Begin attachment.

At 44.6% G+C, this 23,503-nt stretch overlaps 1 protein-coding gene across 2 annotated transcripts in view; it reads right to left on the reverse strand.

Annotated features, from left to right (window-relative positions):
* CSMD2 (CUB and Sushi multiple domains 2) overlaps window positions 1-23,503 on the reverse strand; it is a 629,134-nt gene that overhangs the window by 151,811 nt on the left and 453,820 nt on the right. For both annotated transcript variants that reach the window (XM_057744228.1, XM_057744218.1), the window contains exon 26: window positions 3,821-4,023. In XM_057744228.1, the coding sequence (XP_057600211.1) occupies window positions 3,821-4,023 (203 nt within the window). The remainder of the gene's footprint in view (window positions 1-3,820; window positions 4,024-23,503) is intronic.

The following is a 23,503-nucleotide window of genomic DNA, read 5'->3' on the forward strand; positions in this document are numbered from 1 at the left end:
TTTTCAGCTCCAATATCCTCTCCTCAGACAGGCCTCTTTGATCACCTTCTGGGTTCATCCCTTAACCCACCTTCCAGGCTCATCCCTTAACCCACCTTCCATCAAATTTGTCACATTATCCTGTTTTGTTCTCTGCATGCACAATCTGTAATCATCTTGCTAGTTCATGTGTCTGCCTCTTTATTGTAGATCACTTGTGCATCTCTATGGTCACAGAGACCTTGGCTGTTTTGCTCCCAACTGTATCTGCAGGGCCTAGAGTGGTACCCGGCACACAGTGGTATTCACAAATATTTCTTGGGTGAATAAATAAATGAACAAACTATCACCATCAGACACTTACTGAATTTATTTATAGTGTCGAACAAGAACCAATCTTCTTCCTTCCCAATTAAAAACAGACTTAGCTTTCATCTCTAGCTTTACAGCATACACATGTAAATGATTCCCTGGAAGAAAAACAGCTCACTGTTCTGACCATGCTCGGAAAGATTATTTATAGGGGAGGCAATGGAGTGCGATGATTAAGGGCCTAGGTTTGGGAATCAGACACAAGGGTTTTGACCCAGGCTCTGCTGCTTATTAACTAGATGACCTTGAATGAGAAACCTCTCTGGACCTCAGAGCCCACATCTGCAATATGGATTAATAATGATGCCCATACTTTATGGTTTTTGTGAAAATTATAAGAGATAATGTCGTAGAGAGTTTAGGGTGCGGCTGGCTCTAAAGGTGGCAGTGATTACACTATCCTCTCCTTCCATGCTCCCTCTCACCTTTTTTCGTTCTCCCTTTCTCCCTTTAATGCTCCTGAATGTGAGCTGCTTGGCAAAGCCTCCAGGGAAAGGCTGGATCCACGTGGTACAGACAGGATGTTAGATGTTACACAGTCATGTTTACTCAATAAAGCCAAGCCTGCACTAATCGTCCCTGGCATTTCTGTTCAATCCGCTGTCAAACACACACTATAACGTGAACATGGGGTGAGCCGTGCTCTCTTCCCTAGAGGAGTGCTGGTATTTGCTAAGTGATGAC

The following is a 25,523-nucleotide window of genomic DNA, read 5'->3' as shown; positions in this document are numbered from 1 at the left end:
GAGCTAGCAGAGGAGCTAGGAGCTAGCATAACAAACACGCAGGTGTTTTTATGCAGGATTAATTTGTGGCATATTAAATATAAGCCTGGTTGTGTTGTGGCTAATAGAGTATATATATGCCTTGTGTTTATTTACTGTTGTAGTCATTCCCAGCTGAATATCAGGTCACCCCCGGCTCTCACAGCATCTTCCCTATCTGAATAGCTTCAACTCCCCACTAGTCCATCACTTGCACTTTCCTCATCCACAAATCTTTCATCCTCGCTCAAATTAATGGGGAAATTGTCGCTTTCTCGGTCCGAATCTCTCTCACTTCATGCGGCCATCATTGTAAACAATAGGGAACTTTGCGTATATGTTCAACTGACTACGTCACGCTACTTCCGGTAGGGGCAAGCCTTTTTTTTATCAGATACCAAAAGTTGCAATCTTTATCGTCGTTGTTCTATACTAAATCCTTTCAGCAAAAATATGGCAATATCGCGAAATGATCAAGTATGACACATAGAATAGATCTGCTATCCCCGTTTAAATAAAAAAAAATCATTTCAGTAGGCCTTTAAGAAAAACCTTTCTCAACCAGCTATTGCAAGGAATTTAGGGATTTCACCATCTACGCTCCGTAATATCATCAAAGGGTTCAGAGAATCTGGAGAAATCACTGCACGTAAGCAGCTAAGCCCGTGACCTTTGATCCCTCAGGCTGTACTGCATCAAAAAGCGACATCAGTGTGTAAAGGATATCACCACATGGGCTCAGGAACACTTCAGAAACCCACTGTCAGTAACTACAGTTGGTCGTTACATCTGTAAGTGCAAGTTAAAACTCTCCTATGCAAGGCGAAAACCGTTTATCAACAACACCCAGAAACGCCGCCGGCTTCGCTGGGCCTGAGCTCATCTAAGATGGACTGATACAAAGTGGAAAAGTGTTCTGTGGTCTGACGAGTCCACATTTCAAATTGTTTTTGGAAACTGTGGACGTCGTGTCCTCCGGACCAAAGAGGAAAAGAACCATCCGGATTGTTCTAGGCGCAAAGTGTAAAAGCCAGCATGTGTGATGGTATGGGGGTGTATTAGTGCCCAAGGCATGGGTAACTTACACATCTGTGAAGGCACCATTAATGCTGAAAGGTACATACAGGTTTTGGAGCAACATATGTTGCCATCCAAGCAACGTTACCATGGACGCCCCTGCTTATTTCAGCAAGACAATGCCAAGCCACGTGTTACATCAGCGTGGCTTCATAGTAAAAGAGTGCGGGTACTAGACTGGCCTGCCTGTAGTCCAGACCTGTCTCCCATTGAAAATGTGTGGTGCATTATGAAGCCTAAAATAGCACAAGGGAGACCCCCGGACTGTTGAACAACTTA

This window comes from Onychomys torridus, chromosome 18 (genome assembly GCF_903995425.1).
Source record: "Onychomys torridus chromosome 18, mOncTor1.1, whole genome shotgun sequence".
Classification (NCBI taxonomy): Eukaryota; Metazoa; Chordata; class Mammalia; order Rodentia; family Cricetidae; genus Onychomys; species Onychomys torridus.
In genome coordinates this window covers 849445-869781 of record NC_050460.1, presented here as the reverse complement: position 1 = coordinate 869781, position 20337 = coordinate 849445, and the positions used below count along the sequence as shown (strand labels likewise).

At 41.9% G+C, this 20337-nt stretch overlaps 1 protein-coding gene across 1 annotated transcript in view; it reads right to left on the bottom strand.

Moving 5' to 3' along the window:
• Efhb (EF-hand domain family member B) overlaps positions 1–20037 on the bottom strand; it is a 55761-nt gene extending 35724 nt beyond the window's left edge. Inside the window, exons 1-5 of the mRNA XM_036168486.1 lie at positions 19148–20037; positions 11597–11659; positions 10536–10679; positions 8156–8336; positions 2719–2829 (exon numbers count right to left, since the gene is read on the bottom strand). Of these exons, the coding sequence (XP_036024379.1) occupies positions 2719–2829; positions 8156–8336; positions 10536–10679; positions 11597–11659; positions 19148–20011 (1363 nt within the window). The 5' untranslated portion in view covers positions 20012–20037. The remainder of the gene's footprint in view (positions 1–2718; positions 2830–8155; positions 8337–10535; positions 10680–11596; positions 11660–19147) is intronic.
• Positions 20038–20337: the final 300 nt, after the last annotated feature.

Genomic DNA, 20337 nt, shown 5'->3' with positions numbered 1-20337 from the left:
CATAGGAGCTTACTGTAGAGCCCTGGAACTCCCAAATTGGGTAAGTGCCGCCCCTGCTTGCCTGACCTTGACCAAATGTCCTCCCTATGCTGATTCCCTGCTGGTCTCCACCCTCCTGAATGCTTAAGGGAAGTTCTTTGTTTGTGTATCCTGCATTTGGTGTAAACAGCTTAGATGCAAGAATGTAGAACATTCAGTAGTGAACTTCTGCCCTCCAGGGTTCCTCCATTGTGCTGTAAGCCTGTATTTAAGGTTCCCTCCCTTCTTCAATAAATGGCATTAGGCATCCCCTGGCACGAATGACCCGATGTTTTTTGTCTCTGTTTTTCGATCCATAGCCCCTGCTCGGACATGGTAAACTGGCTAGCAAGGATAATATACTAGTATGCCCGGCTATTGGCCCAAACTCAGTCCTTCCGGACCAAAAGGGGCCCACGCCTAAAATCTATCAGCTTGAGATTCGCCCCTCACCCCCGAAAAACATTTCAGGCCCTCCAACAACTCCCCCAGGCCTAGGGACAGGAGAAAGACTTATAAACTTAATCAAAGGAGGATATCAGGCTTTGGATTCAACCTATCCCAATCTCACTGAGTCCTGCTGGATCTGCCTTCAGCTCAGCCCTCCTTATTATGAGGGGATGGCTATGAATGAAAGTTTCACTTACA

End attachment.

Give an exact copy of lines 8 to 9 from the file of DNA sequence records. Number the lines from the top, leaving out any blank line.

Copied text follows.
This window comes from Onychomys torridus, chromosome 18 (genome assembly GCF_903995425.1).
Source record: "Onychomys torridus chromosome 18, mOncTor1.1, whole genome shotgun sequence".